Newsflash, folks. This is a genuinely wonderful movie, my top film of the year so far, and you should rush out and see it now.
Because, although it's a solid box office success, it's unlikely to be the kind of huge hit which lingers in multiplexes for months.
As soon as I learned of the existence of Wind River, I had a hollow feeling of profound excitement in my stomach — and also a hint of apprehension.
Here's why I was excited... Wind River is written by Taylor Sheridan.
Sheridan is my screenwriting hero. His first script was Sicario, a magnificent and brutal tale of the drug war across the US/Mexican border. It was the best film of 2015.
His second was Hell or High Water, a beautifully wrought story of brotherly love and bank robbery in a modern day Texas ravaged by corporate greed. It was my top pick of 2016.
This explains the excitement. But why the apprehension? Because that was one heck of a track record to live up to. Two supreme successes. Was a disappointment now in wait?
Or could Taylor Sheridan possibly pull off three great scripts in a row?
Yes — Yes, yes, yes.
Wind River begins with the body of a young woman being found on the Wind River Indian Reservation in Wyoming. She has frozen to death while fleeing half-clothed from a sexual assault.
The girl, Natalie (Kelsey Asbille) has been discovered by Cory Lambert (impressively played by Jeremy Renner), a government Fish & Wildlife Agent who specialises in predator control — in other words, a professional hunter, tracker and sniper.
Corey's special skills become crucial as the story develops. Young FBI agent Jane Banner (the wonderful Elizabeth Olsen) is called in to deal with the case because the FBI has jurisdiction on the reservation.
Naturally, up here in the frozen wilds, our city-girl Fed is a fish out of water. At one point she suggests they should wait for backup. Ben, the tribal police chief (played with sardonic humour by Graham Greene) replies, "This isn't the land of backup, Jane. This is the land of you're on your own."
Nevertheless, Jane begins to learn how to survive in this new and ruthless environment. She teams up with Cory to track down the human predators responsible for Natalie's death, and this superb story develops and unfolds and gradually discloses its secrets.
Taylor Sheridan's writing is wonderful not least because of the research he does and the authentic feel of his stories.
And he understands procedure. Sicario hinged on the fact that Emily Blunt's FBI agent (yes, another one) was needed as a fig leaf for a CIA black ops team — because the CIA can't operate on US soil without the affiliation of a domestic agency.
In Wind River, there's a tense moment when the whole investigation looks it will fall apart because Natalie has died of exposure to the cold rather than being directly killed by a person. And, you see, if it's not homicide, then the FBI can't take the case...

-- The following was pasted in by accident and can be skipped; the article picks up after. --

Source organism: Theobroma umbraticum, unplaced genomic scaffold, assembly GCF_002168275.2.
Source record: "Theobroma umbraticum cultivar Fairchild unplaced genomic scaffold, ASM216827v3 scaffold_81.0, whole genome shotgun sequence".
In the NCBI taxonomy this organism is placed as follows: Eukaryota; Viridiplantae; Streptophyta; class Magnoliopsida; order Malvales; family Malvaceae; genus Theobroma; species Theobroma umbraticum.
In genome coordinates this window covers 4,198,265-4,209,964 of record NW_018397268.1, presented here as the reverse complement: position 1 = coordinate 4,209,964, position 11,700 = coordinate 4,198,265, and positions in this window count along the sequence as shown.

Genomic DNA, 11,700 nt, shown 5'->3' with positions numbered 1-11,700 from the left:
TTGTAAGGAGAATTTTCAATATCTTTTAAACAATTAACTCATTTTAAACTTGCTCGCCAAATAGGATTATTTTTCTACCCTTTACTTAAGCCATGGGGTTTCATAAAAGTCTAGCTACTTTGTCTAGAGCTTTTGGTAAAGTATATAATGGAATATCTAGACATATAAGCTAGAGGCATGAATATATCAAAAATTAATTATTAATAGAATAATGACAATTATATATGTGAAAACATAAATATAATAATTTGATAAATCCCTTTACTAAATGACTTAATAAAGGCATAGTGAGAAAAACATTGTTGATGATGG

I just love that Taylor Sheridan took the trouble to learn about these facts of procedure — and could see the dramatic potential in them.
Wind River — like Hell or High Water — is a riveting thriller studded with brutal action which is simultaneously a powerful drama of real human beings facing up to the contortions of their lives.
It also features one stupendous flashback sequence which is utterly beautiful in its quiet simplicity, elegance and coherence.
All through the movie I was curious about the identity of the director. Because no script is so good that it can't be spoiled by the wrong director. Whoever made Wind River was obviously the right director, but who was it?
In the modern manner, the credits didn't roll until the end of the film, so I didn't find out the name of the director until then...
Having now turned director Sheridan has clearly learned a lot from his previous films. Two of the actors in Wind River have appeared in earlier Taylor Sheridan scripts — Jon Bernthal was a dubious cop in Sicario and Gil Birmingham played one of the Texas Rangers in Hell or High Water.
The music for this movie is by Nick Cage and Warren Ellis, who also did the soundtrack for Hell or High Water.
And there's a moody helicopter shot of a convoy of vehicles rolling to an uncertain destination which is powerfully reminiscent of the lethal excursion to Juarez in Sicario.
Sheridan has learned from the best, and he just keeps getting better.
There was one thing I disliked about this film, though. At the beginning we see a wolf menacing a flock of sheep.
The wolf is shot dead. It's a bloodily realistic shooting. I stayed until the very end of the movie desperately hoping the credits would say something about "no animals were harmed in the making of this picture."
Nope, they killed the wolf.
(Image credits: A blizzard of cool posters from Imp Awards.)